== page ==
Last week, I have emphasized the importance of preaching which rules FIRST among our basic roles as Catholics. Let me add to that by emphasizing that the best way of preaching is preaching by example or in other words “Christian witnessing.” Evangelii Nuntiandi clearly states, “Modern man listens more willingly to witnesses than to teachers, and if he does listen to teachers, it is because they are witnesses." But what does it take to be a Christian witness? Let me illustrate:

When I was in the Philippines, I heard a number of real life stories about taxi drivers who return a great amount of money to its rightful owner without asking for any reward. For a taxi driver who earns a very meager income each day as they brave daily traffic stress and anxieties, it is something worth noting. Are they simply doing this out nothing, or are they doing this because they are Christians and in their own Christian orientation, they believe that it is the right thing to do?

Simple but real stories of people, in a way, simplify the seemingly monumental task of Christian witnessing. A simple act of honesty could mean a lot to ordinary people. These true to life experiences could inspire the “weeds” among us to change their lives for the better. Do not mind how great the task is. In your own little way you can be a true Christian witness.

In these trying times we do need power: personal power, which is given by the Spirit; power that is earned when we deal patiently with people around us; and power as we try to grow up as healthy “wheat.” We might feel weak when we do this, but as St. Paul once puts it, “… I take pleasure in infirmities, in reproaches, in necessities, in persecutions, in distresses for Christ's sake: for when I am weak, then am I strong!” (2 Corinthians 12:10) Unlike the superheroes that we look up to, we find power in our weakness. In our weakness, grace (supernatural help and power from God) abounds all the more! Let us therefore pray for the power coming from the Spirit and not from those made up by man’s imagination.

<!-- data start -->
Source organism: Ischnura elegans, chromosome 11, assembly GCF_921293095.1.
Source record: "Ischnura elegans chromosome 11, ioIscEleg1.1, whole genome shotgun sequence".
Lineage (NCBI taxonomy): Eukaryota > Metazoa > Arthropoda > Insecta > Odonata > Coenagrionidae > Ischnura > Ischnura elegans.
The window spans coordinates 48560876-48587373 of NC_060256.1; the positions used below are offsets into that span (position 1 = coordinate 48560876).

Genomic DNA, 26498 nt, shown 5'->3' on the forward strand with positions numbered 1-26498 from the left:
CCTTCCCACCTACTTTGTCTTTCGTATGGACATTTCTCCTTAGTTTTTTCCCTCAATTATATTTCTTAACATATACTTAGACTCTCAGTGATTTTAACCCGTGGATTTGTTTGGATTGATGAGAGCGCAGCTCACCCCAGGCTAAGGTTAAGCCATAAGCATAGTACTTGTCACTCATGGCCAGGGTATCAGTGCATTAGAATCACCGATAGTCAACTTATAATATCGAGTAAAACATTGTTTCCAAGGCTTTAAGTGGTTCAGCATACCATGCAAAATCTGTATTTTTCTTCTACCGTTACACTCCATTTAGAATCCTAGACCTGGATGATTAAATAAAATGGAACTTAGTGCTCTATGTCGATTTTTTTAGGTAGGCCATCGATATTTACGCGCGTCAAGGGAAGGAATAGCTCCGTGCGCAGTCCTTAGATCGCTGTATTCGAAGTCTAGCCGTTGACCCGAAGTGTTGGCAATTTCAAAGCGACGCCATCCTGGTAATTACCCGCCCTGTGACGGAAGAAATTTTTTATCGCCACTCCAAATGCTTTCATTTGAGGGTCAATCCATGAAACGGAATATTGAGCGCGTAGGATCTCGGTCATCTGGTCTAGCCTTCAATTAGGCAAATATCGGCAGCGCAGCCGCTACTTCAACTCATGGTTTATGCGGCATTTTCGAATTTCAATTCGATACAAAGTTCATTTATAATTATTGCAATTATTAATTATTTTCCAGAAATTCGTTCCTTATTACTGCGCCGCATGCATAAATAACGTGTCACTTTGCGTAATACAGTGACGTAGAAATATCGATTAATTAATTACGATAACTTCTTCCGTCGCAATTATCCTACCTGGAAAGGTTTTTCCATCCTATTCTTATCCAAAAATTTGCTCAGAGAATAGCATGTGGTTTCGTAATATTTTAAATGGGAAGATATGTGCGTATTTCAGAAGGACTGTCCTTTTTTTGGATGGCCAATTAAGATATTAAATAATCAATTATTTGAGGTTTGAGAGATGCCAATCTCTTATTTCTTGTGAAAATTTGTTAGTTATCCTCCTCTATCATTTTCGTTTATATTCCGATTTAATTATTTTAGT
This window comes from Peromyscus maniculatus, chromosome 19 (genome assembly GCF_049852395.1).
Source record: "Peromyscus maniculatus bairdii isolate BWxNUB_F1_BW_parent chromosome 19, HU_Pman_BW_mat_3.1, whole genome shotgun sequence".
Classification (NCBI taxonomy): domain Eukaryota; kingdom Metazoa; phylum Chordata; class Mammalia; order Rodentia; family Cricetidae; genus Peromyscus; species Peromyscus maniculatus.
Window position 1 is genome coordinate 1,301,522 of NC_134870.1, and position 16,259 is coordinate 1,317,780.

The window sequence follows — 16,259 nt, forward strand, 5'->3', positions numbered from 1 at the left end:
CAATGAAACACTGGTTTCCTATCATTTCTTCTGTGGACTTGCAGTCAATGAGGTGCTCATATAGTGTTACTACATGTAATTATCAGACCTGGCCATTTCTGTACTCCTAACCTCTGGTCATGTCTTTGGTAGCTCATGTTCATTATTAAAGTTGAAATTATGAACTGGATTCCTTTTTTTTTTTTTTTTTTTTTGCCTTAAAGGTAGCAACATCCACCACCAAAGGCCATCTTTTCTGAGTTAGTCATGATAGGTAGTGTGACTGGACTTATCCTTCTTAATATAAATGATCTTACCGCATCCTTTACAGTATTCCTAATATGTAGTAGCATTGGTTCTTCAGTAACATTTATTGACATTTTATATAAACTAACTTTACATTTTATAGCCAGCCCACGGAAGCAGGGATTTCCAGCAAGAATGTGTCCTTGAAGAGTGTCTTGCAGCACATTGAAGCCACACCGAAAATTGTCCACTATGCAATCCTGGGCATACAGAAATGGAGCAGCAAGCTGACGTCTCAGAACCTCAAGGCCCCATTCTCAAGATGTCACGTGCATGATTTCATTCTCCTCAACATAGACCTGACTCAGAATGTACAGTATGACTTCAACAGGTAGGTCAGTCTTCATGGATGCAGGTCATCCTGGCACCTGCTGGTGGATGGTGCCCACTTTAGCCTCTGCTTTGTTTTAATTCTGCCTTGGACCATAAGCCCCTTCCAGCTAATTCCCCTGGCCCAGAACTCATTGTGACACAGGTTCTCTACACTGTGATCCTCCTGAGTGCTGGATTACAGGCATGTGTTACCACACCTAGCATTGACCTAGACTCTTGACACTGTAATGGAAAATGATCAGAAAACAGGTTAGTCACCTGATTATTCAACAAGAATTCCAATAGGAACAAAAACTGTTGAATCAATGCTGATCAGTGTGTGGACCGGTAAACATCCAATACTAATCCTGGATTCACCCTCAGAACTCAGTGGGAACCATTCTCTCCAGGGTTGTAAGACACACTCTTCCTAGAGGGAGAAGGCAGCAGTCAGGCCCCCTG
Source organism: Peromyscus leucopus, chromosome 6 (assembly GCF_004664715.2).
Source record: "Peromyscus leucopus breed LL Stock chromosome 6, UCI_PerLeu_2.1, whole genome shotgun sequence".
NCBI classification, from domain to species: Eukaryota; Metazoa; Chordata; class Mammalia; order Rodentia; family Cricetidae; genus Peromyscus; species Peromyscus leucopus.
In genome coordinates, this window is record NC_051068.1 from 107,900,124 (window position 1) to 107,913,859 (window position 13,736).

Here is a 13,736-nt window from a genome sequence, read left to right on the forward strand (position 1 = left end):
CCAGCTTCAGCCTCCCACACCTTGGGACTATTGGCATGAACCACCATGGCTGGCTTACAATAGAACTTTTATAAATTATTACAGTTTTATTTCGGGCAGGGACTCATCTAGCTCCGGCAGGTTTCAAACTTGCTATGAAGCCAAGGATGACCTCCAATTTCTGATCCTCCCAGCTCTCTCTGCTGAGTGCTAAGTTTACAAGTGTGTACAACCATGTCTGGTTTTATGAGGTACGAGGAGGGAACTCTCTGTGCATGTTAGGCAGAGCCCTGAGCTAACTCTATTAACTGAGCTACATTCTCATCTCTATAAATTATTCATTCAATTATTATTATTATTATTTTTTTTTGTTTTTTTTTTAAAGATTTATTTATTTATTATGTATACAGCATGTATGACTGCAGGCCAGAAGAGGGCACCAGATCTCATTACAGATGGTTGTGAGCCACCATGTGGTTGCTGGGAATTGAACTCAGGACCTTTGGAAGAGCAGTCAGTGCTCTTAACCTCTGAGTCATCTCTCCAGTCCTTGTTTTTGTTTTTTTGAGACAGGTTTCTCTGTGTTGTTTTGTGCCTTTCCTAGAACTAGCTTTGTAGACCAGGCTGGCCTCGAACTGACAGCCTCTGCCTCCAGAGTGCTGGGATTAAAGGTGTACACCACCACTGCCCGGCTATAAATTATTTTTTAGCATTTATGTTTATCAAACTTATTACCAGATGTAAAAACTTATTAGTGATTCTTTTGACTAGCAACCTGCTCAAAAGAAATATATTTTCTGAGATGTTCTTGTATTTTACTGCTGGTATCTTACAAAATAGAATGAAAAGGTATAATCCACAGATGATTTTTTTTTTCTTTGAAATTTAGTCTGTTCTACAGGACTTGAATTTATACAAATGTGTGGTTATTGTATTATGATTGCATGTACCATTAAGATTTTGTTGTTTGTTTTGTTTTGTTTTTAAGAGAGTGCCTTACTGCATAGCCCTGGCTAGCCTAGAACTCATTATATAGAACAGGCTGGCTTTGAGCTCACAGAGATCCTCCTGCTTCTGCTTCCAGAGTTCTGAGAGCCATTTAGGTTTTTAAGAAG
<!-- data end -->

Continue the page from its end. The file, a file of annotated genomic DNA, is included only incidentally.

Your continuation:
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    • giopski profile image

      giopski 5 years ago from Oakland, California

      @gabsdoc. Thank you for your kind words! Words like that inspire me to continue spreading the word as I should. More power to you too!

    • profile image

      George 5 years ago

      Truly an insightful thought for the week

    • giopski profile image

      giopski 5 years ago from Oakland, California

      @George. Thanks for the comment. I do hope that such insight could truly inspire people to move on even in this most trying times when people are at lost for power and the spirit to carry on.

    • Dave Mathews profile image

      Dave Mathews 5 years ago from NORTH YORK,ONTARIO,CANADA

      Sixteenth Sunday: Hmmmmmmm? That's a Catholic term. The man in the Gospel who told the workers to wait simply showed common sense he knew that to uproot the weeds now would destroy the whole crop. But this story has far more importance than you are aware of.

    • giopski profile image

      giopski 5 years ago from Oakland, California

      @dave. Absolutely, each time we reflect on the Sunday readings there are always several points to consider. Most of the time I limit it to three given the very short time I have to deliver them in my homily. Thanks a lot Dave, greatly appreciate it.